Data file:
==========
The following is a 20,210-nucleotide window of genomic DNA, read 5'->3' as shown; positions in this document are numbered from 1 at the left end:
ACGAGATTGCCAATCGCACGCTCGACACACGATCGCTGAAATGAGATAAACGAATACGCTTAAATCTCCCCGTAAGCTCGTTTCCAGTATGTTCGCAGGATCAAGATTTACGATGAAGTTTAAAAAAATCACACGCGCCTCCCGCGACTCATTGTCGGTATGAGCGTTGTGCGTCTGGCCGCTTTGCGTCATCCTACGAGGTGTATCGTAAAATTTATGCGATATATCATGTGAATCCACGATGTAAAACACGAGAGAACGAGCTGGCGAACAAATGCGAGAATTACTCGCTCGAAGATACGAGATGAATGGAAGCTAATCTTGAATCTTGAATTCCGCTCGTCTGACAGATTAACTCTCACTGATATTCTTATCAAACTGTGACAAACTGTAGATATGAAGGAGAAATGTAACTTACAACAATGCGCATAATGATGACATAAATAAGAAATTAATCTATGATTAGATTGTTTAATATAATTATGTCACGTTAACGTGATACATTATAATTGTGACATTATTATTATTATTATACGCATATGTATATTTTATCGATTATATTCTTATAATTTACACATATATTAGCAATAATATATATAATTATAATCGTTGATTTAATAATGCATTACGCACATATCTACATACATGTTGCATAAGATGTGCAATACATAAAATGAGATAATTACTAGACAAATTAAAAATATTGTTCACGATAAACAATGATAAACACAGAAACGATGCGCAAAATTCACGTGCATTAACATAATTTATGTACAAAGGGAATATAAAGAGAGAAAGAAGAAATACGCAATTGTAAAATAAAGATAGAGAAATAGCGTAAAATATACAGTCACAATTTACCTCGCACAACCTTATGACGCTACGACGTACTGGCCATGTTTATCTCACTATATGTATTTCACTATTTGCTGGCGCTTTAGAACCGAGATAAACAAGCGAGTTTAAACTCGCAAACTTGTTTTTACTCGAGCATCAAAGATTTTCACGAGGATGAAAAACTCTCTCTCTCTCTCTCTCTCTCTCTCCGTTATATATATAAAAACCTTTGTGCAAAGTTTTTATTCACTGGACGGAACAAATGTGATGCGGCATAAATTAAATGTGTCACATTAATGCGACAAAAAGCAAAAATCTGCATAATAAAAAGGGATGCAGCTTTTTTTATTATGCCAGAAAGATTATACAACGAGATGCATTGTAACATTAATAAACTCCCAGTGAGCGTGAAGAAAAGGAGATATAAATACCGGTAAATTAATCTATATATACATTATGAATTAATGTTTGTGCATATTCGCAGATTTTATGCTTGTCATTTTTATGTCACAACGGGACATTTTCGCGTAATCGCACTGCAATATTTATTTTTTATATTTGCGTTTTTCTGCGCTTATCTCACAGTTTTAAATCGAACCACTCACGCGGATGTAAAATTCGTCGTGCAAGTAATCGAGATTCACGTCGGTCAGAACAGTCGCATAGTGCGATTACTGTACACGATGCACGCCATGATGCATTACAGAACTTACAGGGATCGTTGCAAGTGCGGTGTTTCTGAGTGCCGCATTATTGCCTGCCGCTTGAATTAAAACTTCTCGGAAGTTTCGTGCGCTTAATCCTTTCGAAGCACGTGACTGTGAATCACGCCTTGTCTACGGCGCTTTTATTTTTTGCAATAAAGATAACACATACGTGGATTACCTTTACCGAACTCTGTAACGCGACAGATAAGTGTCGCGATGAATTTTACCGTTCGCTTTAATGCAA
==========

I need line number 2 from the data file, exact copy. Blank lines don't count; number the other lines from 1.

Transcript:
ACGAGATTGCCAATCGCACGCTCGACACACGATCGCTGAAATGAGATAAACGAATACGCTTAAATCTCCCCGTAAGCTCGTTTCCAGTATGTTCGCAGGATCAAGATTTACGATGAAGTTTAAAAAAATCACACGCGCCTCCCGCGACTCATTGTCGGTATGAGCGTTGTGCGTCTGGCCGCTTTGCGTCATCCTACGAGGTGTATCGTAAAATTTATGCGATATATCATGTGAATCCACGATGTAAAACACGAGAGAACGAGCTGGCGAACAAATGCGAGAATTACTCGCTCGAAGATACGAGATGAATGGAAGCTAATCTTGAATCTTGAATTCCGCTCGTCTGACAGATTAACTCTCACTGATATTCTTATCAAACTGTGACAAACTGTAGATATGAAGGAGAAATGTAACTTACAACAATGCGCATAATGATGACATAAATAAGAAATTAATCTATGATTAGATTGTTTAATATAATTATGTCACGTTAACGTGATACATTATAATTGTGACATTATTATTATTATTATACGCATATGTATATTTTATCGATTATATTCTTATAATTTACACATATATTAGCAATAATATATATAATTATAATCGTTGATTTAATAATGCATTACGCACATATCTACATACATGTTGCATAAGATGTGCAATACATAAAATGAGATAATTACTAGACAAATTAAAAATATTGTTCACGATAAACAATGATAAACACAGAAACGATGCGCAAAATTCACGTGCATTAACATAATTTATGTACAAAGGGAATATAAAGAGAGAAAGAAGAAATACGCAATTGTAAAATAAAGATAGAGAAATAGCGTAAAATATACAGTCACAATTTACCTCGCACAACCTTATGACGCTACGACGTACTGGCCATGTTTATCTCACTATATGTATTTCACTATTTGCTGGCGCTTTAGAACCGAGATAAACAAGCGAGTTTAAACTCGCAAACTTGTTTTTACTCGAGCATCAAAGATTTTCACGAGGATGAAAAACTCTCTCTCTCTCTCTCTCTCTCTCTCCGTTATATATATAAAAACCTTTGTGCAAAGTTTTTATTCACTGGACGGAACAAATGTGATGCGGCATAAATTAAATGTGTCACATTAATGCGACAAAAAGCAAAAATCTGCATAATAAAAAGGGATGCAGCTTTTTTTATTATGCCAGAAAGATTATACAACGAGATGCATTGTAACATTAATAAACTCCCAGTGAGCGTGAAGAAAAGGAGATATAAATACCGGTAAATTAATCTATATATACATTATGAATTAATGTTTGTGCATATTCGCAGATTTTATGCTTGTCATTTTTATGTCACAACGGGACATTTTCGCGTAATCGCACTGCAATATTTATTTTTTATATTTGCGTTTTTCTGCGCTTATCTCACAGTTTTAAATCGAACCACTCACGCGGATGTAAAATTCGTCGTGCAAGTAATCGAGATTCACGTCGGTCAGAACAGTCGCATAGTGCGATTACTGTACACGATGCACGCCATGATGCATTACAGAACTTACAGGGATCGTTGCAAGTGCGGTGTTTCTGAGTGCCGCATTATTGCCTGCCGCTTGAATTAAAACTTCTCGGAAGTTTCGTGCGCTTAATCCTTTCGAAGCACGTGACTGTGAATCACGCCTTGTCTACGGCGCTTTTATTTTTTGCAATAAAGATAACACATACGTGGATTACCTTTACCGAACTCTGTAACGCGACAGATAAGTGTCGCGATGAATTTTACCGTTCGCTTTAATGCAA